Summertime….when the living is……well, …….

When I was little, I wore shorts and sleeveless tops and played outside a good share of the day, screen door slamming behind me as I hustled out the back door. No worry about sunscreen, no discussion about how hot and sweaty I might get–it’s summer. If I got hot, it was expected–it was summer, after all. And I could always get a glass of ice water and sit in front of a fan if I wanted a break from playing–or, at times, sitting outside reading. Surprised? Not if you know me.

Now, I’m sitting here debating whether to turn on the air conditioning. It’s a bit over 80 degrees in the apartment, but I have windows open and a fan going. In fact, I spent part of the afternoon putting the screens in the doors and rearranging the minuscule living room so that I would have a better cross breeze. I like fresh air and all that.

But…my hair is hot. Sweat is trailing down the back of my head, dripping onto my t-shirt collar. My feet are hot, too. My socks are a bit damp, and my ankles itch. Maybe I should take a shower. Maybe I should buy a pair of shorts. Or…I could turn on the AC and be comfy cool, thumbing my nose at Mother Nature’s hot flash. Summer–ha. No reason for us to be anything but cool as Kerouac.

Being me, this isn’t a question of personal comfort (or Beth’s comfort, either; she can deal). If I turn on the AC, am I perpetrating a system that creates soft, weak people, people who are disconnected from nature and the natural rhythms that our foremothers honored? My Cherokee and Iroquois ancestors survived in less hospitable surroundings than I’ve ever encountered (well, except for my junior prom. No native ever braved that–but I have faith they could have). Am I buying into a consumer mindset that is creating unsustainable expectations about the pampered quality of life I should have?

The personal is the political. Think globally, act locally. Both true. Both cliches I believe. This is a moment that tries men’s souls, the summer patriot, etc (Yea, Tom Paine is sticking out his zombie-tongue at me). I do believe that I should not turn on the AC, that a good person–one concerned about the environment, one interested in connecting with nature–wouldn’t mind the rivulet of sweat trailing from her ear down her bra…but right now,….well…I’m going to go sit in the Lotus position under my maple tree, decide what Thoreau would do.

Playing Poker in Lima

First: I am going to NOT write about school this summer….as much as possible. Although this is based on Lima student mentality, I’m even limiting how often I blog about that. I’m tired of school, of teaching, of education sucking my soul and asking that I tithe my creativity and intellect at a proportion not commiserate with my job description.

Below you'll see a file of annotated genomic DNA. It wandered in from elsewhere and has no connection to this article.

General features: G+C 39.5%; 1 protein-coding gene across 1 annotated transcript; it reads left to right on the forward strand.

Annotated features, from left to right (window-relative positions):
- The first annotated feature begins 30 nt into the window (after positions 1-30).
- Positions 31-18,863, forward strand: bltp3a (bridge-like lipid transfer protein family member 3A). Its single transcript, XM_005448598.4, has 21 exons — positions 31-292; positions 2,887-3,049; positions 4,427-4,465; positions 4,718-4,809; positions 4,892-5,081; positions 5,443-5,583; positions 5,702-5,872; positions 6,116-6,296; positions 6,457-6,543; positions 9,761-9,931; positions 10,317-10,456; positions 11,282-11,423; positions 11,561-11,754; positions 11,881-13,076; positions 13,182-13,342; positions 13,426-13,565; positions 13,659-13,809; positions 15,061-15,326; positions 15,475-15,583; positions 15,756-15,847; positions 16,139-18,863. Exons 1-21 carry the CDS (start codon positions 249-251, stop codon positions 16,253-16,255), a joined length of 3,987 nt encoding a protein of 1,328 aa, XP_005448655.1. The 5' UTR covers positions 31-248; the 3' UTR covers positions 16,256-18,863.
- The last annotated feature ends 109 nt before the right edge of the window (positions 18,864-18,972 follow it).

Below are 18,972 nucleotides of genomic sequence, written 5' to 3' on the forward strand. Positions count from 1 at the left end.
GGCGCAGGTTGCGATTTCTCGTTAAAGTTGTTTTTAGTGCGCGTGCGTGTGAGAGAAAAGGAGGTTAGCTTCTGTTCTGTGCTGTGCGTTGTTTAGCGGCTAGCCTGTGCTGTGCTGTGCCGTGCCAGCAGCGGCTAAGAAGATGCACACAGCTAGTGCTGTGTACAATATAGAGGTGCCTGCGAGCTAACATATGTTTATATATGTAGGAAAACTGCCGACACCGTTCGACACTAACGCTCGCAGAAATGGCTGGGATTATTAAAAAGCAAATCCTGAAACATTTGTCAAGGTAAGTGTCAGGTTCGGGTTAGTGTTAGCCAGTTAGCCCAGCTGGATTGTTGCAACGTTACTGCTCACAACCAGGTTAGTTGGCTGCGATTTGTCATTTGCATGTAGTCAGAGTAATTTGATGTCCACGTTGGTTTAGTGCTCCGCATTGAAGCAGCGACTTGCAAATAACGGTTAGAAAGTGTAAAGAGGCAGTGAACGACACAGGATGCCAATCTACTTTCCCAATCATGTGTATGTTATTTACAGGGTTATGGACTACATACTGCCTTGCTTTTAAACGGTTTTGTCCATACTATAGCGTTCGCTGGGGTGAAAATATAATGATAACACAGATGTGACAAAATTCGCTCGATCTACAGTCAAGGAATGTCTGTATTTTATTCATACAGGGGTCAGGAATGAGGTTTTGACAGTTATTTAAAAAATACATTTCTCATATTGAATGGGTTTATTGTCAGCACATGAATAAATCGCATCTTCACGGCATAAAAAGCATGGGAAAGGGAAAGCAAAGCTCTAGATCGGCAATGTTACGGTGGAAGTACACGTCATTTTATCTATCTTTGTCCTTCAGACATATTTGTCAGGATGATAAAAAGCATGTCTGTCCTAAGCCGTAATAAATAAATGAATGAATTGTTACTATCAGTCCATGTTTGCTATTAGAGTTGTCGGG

HOWEVER,….gotta write this one. The elephant in our school is the Lima Mentality, a special blend of learned helplessness, entitlement, resignation, and eensy-teensy locus of control. It’s not just the kids–it permeates the city. We’re limited by “our population” and “our situation;” we don’t name the elephant, of course–confronting the issues of underclass, acceptable loss, and racism head on. We’re in an elegant do-si-do of enabling and whining, with a soupcon of schadenfreude thrown in for the barely middle class among us.

I’ve been in multiple conversations over the last few months about this problem, with a variety of people who all deal with it (and fall victim to it) in various contexts. I could analyze and sympathize and sermonize, but I am beginning to belief that my generally warm fuzzy, empathetic encouragement is not the best way to deal with the Lima Beast, even when it shows up in myself (which I will cop to…reluctantly).

Instead of helping with problem-solving, encouraging baby-steps, holding their hands through trials and risk-taking (and some of those “risks” are amazingly small and normal, by middle-class standards), here’s what I think I’m going to adopt as my new attitude:

“Yes, you didn’t get dealt a fair hand in life. If you’re going to whine, make excuses, and be a victim, leave the table. Otherwise, play your cards as smart as you can, work harder than everyone else at the table to learn the game–and maybe the next round you won’t lose your stake. If you’re not willing to play harder and smarter than the people who were born with aces up their sleeve, don’t pretend you’re playing the game.”

There are valid reasons and situations that add a great deal of strife and complication to my students’ lives. No argument. But reasons for failure shouldn’t be excuses, they should be incentives for success. And it bugs me more than I can express that I can see that phrase on a t-shirt, turned into a damn motto for happy people to chant as the cycle of enabling and failing continues.